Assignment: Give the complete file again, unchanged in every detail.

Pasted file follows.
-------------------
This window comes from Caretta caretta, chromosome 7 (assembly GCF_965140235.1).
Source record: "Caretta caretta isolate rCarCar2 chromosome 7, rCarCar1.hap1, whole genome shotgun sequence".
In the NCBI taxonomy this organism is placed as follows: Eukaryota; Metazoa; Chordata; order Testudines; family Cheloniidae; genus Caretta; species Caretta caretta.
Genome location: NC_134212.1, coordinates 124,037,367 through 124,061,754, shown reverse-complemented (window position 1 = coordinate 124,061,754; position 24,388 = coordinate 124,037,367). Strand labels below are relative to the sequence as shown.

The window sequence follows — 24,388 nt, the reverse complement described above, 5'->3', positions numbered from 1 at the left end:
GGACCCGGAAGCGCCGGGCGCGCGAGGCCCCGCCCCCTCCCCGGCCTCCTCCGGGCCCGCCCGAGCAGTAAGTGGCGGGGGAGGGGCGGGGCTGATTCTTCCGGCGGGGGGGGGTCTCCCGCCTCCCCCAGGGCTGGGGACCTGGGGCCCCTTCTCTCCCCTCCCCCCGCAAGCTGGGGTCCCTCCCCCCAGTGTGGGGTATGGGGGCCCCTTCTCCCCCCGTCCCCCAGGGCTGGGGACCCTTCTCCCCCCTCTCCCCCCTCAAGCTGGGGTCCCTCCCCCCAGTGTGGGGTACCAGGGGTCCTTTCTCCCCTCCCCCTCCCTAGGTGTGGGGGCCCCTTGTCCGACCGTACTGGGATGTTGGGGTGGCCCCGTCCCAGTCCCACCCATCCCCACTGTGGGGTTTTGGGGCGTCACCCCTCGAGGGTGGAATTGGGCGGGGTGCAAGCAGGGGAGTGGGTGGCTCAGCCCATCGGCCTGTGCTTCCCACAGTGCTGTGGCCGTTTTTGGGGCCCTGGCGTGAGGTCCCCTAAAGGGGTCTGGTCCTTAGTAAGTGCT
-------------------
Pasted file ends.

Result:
This window comes from Caretta caretta, chromosome 7 (assembly GCF_965140235.1).
Source record: "Caretta caretta isolate rCarCar2 chromosome 7, rCarCar1.hap1, whole genome shotgun sequence".
In the NCBI taxonomy this organism is placed as follows: Eukaryota; Metazoa; Chordata; order Testudines; family Cheloniidae; genus Caretta; species Caretta caretta.
Genome location: NC_134212.1, coordinates 124,037,367 through 124,061,754, shown reverse-complemented (window position 1 = coordinate 124,061,754; position 24,388 = coordinate 124,037,367). Strand labels below are relative to the sequence as shown.

The window sequence follows — 24,388 nt, the reverse complement described above, 5'->3', positions numbered from 1 at the left end:
GGACCCGGAAGCGCCGGGCGCGCGAGGCCCCGCCCCCTCCCCGGCCTCCTCCGGGCCCGCCCGAGCAGTAAGTGGCGGGGGAGGGGCGGGGCTGATTCTTCCGGCGGGGGGGGGTCTCCCGCCTCCCCCAGGGCTGGGGACCTGGGGCCCCTTCTCTCCCCTCCCCCCGCAAGCTGGGGTCCCTCCCCCCAGTGTGGGGTATGGGGGCCCCTTCTCCCCCCGTCCCCCAGGGCTGGGGACCCTTCTCCCCCCTCTCCCCCCTCAAGCTGGGGTCCCTCCCCCCAGTGTGGGGTACCAGGGGTCCTTTCTCCCCTCCCCCTCCCTAGGTGTGGGGGCCCCTTGTCCGACCGTACTGGGATGTTGGGGTGGCCCCGTCCCAGTCCCACCCATCCCCACTGTGGGGTTTTGGGGCGTCACCCCTCGAGGGTGGAATTGGGCGGGGTGCAAGCAGGGGAGTGGGTGGCTCAGCCCATCGGCCTGTGCTTCCCACAGTGCTGTGGCCGTTTTTGGGGCCCTGGCGTGAGGTCCCCTAAAGGGGTCTGGTCCTTAGTAAGTGCT